Server Fault is a question and answer site for system and network administrators. It's 100% free, no registration required.

Sign up
Here's how it works:
  1. Anybody can ask a question
  2. Anybody can answer
  3. The best answers are voted up and rise to the top

A very quick question really. I'm currently studying for my Active Directory exam and am a little confused with relation to how DNS Delegation works - mainly in this example.

I have two domains in a forest - and

In the Contoso DNS there is a FLZ with a delegation pointing at NWtraders so that anyone in the Contoso zone can resolve NWtraders DNS queries. Which is fine and makes perfect sense to me.

The question is - is the delegation two ways, since how can NWTraders computers and users resolve Contoso IP addresses and host names, there is no entry in NWTraders DNS which forwards or points to Contoso in anyway?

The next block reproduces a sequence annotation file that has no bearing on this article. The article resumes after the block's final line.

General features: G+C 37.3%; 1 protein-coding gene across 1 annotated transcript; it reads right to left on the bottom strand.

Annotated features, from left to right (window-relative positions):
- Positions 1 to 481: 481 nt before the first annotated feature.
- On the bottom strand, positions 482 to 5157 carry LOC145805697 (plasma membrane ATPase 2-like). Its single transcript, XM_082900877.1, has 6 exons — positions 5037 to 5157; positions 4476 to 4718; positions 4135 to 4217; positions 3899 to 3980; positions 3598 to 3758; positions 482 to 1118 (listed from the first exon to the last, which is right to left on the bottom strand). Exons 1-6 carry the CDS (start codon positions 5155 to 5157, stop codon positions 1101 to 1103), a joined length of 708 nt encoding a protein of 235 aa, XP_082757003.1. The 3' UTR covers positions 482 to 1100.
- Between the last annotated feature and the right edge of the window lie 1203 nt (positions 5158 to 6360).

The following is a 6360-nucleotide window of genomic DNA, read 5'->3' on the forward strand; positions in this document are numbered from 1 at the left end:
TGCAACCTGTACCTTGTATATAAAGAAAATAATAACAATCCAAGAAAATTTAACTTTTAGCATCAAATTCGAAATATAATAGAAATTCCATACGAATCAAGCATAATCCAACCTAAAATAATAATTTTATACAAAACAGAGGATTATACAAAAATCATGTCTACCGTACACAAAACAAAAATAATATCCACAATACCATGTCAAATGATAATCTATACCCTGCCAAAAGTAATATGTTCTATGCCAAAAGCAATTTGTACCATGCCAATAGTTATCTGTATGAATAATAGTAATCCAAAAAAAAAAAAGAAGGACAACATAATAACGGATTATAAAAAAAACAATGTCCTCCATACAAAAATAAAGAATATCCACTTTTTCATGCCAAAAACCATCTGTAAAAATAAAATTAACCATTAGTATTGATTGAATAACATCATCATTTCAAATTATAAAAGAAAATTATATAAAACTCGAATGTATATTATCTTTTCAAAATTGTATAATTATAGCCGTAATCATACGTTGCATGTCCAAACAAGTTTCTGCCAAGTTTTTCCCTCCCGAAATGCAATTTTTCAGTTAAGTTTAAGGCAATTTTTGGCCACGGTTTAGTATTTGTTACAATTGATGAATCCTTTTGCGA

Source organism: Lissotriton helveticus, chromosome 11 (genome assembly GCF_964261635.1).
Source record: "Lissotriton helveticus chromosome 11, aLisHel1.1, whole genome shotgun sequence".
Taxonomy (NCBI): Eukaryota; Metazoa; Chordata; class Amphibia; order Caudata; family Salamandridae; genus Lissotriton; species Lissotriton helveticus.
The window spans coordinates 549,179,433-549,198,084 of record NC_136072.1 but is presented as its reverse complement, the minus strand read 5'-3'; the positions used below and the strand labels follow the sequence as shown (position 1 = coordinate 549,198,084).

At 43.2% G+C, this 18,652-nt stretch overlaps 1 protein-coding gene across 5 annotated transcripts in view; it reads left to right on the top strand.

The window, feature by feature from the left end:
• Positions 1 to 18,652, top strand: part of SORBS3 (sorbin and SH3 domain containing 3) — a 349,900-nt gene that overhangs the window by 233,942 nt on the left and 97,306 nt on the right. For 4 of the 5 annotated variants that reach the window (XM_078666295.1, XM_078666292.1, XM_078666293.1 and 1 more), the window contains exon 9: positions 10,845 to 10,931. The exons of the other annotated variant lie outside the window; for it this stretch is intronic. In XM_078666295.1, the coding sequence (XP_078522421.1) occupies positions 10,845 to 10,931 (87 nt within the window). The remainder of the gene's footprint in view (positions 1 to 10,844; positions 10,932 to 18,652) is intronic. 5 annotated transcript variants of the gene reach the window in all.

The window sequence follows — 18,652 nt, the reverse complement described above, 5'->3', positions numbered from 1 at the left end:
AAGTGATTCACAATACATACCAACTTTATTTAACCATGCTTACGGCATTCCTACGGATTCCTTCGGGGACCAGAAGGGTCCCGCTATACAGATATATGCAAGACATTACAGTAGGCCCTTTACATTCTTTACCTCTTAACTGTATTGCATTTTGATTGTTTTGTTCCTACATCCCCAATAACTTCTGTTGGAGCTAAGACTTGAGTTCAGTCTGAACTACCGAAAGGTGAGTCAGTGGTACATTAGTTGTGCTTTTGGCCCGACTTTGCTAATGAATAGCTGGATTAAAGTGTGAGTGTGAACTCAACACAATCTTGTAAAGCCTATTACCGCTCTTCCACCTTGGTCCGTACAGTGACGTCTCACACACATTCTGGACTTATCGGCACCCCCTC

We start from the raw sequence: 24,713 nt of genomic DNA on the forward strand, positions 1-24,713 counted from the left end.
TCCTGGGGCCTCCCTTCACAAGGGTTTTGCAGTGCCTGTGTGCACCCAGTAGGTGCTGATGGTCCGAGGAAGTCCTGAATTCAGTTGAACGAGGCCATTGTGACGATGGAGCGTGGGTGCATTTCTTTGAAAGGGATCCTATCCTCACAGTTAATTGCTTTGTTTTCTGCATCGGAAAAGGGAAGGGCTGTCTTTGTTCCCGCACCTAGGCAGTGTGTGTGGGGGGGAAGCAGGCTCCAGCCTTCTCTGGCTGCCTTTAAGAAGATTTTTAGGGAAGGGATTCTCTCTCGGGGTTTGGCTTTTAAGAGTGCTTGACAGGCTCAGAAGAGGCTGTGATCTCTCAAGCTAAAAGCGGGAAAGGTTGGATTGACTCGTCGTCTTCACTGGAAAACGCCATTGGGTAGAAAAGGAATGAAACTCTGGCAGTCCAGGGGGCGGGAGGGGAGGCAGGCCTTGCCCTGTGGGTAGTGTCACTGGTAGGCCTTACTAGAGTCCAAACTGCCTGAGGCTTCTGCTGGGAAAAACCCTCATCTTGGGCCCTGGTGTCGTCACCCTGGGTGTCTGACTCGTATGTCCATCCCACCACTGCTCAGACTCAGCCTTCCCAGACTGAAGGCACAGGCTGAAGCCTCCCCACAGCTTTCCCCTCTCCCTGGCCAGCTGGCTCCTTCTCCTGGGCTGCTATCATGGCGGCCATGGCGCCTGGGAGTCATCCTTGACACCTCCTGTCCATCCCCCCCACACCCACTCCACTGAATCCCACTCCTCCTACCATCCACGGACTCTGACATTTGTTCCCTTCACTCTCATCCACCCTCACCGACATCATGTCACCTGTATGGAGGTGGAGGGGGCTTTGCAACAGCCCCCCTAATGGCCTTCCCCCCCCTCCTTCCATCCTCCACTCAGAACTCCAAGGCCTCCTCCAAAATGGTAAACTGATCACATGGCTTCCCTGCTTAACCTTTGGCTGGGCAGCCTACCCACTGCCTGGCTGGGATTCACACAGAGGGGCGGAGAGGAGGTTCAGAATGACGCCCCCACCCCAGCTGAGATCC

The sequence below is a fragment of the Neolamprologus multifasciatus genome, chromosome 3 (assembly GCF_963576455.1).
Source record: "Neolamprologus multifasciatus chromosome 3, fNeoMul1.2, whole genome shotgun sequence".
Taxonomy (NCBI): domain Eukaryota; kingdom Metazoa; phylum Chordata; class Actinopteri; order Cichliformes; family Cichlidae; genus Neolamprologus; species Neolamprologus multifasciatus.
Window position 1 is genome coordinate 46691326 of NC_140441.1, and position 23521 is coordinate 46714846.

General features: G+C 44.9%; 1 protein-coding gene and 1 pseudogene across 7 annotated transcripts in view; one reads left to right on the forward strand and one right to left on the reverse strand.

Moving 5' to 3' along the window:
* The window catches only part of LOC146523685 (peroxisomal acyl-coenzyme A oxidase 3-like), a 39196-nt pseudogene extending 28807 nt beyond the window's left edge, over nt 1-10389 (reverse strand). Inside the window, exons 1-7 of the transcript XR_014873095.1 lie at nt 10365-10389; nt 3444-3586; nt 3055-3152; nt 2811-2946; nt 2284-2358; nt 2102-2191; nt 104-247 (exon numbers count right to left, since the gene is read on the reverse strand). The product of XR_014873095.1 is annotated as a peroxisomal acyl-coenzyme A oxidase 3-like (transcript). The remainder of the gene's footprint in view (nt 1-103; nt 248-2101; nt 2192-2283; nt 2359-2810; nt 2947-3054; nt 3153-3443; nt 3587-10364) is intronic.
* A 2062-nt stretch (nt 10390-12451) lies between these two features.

Many thanks.

share|improve this question
The same way folks around the world can find without any special configuration. – David Schwartz Jul 22 '12 at 14:48

If a stub zone is needed to resolve the name, then there's something funky about the DNS structure. They're essentially overriding normal delegation rules.

A normal delegation from Contoso would need to be in Contoso's zone, so like Inserting a stub zone of overrides the normal process of a lookup against the root servers for the .com zone, then the .com servers for the nwtraders zone.

If the nwtraders zone has no similar stub zone, then their lookups for the zone will function as normal, using the public DNS delegation structure.

share|improve this answer

Your Answer


By posting your answer, you agree to the privacy policy and terms of service.

Not the answer you're looking for? Browse other questions tagged or ask your own question.